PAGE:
When is trouble with school work a symptom of ADHD?


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2015-07-17 17:38:29
2015-07-17 17:38:29

As a teacher of students with Varying Exceptionalities, I've worked with many students who have ADD and ADHD. Your quickest route to go would be to notify the child's pediatrician of your concerns, and request that the teacher begin the process for testing-if her learning seems to be inhibited. It could be a difficulty with memory retention, comprehension, language processing or even avoidance behaviors. As a parent, you could easily help by what you're doing now-research! Keep looking for answers and use each resource available to you-Internet, books, teachers, school psychologists, and Dr. Try to catch the challenges before the academics snowball downhill fast.

Being a person who has grown up with untreated ADD, I would like to add my own experience to this. It might help, though all ADD cases are slightly different. Pay attention to the subjects your child is interested in. Do they change often or are they fairly stable? Do they often have trouble concentrating on things like homework but have no trouble learning things about subjects which interest them? As a child in school, I couldn't do homework at all unless it was something that could be done quickly. However, I could often argue (most of the time correctly) or discuss the specific subject and topic with the teacher, and give insights and make connections that the teacher had never even thought of. I tended to read a lot, but only on subjects that interested me. If I had no interest in a subject or topic, I couldn't read past the first paragraph. Math is an interesting subject when it comes to ADD, and if you think your child might have ADD, and is getting confused when trying to learn math, it might be the way the problems are worded or presented rather than the child's inability to understand. as an example, I hated math as a child, and couldn't learn it at all. (to this day I can't do long division, and have no idea how to do anything with fractions except make change) But recently, through testing in Vocational Rehabilitation, I was given a large series of math problems that were "Applied Mathematics" and dealt specifically with situations where a specific problem would come up. I excelled at them. not only did I excell at them, I discovered I actually enjoyed trying to work them out! My advice here would be to try and find out in what ways your child learns best. For me, If I hear something or read something complicated, It becomes gibberish. At some point I realise I have no idea what the paragraph or speaker is saying. but if I see something (like a string of numbers) or am shown how to do something, and am allowed to learn at my own pace, (which is often slower than most people) I almost never forget it. well, I some.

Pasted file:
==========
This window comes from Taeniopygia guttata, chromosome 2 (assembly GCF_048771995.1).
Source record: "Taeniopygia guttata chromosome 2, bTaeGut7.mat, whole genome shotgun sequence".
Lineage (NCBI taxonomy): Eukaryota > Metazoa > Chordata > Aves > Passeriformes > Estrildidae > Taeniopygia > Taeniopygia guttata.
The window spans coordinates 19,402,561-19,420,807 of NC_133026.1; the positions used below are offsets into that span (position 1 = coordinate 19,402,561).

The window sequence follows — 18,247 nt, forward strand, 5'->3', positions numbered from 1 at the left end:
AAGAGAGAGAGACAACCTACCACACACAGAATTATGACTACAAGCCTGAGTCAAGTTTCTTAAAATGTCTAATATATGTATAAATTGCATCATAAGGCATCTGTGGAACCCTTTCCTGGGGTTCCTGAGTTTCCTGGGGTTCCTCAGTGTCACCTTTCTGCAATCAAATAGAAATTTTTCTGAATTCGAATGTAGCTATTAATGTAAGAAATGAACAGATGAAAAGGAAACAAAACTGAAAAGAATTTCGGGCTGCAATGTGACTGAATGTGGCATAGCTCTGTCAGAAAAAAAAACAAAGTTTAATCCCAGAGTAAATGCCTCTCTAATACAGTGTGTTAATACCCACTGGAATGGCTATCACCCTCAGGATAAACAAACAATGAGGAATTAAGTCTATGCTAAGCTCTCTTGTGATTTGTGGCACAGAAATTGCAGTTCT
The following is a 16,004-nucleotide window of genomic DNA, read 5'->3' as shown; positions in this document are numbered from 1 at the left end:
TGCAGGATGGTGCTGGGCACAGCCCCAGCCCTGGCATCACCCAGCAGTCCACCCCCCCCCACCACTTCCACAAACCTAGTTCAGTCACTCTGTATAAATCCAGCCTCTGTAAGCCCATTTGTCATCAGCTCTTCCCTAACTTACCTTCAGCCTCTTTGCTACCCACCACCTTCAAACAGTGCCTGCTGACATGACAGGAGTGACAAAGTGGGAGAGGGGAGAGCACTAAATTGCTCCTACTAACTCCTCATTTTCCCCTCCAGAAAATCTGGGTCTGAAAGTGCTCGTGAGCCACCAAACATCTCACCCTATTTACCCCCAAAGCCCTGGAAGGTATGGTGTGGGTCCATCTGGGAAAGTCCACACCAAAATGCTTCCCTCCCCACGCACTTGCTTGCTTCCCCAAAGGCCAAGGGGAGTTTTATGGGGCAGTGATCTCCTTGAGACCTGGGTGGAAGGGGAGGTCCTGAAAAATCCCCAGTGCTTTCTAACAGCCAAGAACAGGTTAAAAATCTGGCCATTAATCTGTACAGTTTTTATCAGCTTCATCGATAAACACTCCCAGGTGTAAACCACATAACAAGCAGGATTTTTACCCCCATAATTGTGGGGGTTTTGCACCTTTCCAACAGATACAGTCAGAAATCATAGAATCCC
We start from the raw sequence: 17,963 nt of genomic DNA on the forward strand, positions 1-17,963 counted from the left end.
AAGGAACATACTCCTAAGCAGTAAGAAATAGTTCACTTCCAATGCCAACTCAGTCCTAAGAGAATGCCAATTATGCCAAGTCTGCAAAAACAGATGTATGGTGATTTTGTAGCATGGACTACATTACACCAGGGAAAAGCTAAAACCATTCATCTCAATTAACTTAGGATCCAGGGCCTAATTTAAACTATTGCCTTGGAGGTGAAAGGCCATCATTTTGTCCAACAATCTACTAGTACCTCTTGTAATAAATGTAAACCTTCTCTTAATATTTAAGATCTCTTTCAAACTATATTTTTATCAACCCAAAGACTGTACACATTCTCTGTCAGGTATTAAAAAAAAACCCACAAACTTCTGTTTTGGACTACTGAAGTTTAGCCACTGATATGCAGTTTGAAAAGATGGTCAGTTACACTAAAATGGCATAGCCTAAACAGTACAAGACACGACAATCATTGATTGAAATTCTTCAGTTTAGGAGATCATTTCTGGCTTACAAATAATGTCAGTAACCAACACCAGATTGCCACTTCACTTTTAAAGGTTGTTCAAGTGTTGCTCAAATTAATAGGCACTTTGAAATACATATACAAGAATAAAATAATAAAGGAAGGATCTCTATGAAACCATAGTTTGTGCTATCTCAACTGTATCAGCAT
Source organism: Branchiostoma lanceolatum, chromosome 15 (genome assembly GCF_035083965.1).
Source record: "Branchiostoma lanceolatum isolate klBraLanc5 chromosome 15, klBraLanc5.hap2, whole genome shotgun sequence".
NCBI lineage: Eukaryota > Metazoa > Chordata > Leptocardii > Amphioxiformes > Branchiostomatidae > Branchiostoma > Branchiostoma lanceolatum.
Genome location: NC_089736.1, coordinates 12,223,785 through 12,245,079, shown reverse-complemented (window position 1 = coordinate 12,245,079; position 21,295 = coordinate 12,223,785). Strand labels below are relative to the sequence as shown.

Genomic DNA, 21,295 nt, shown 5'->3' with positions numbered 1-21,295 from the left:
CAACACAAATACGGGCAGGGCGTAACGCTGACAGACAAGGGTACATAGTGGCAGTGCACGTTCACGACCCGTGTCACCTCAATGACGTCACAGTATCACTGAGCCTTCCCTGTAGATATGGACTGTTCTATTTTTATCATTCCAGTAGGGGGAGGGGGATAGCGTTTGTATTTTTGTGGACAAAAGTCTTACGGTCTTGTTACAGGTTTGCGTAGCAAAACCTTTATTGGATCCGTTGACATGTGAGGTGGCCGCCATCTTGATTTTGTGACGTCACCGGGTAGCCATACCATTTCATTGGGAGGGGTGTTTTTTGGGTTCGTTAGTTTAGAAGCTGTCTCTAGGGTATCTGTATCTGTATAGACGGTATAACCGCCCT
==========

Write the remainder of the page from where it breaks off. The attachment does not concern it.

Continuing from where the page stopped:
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Yes they can. But they might have to work harder but they can do it.

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Yes. ADHD symptoms can lead to different interpersonal conflicts and failures in school or work which can lead to depression. Seeking appropriate treatment for ADHD is recommended.

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ADHD is rooted in the underdevelopment of certain regions of the brain. However, the symptoms of ADHD affect a person in school, work, and even personal relationships.

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There are simelarities between ADHD and Asperger Syndrome. But ADHD is more to do with having difficulty focusing on school work, sitting still in class, etc. As Asperger Syndrome is more to with having trouble with Social Skills, and Comunication Skills. It is like autism; in fact it is on the 'high functioning end' of the autistic spectrum. But yes many people with aspergers also have, or have symptoms of 'ADHD'.

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Yes it does. In fact it can have terrible effects on the quality of work at school and beyond as well as in your social life. If you think you or one of your loved ones has ADD or ADHD you better have it checked as soon as possible. There are many forms of medication and alternative treatments for ADD and ADHD.

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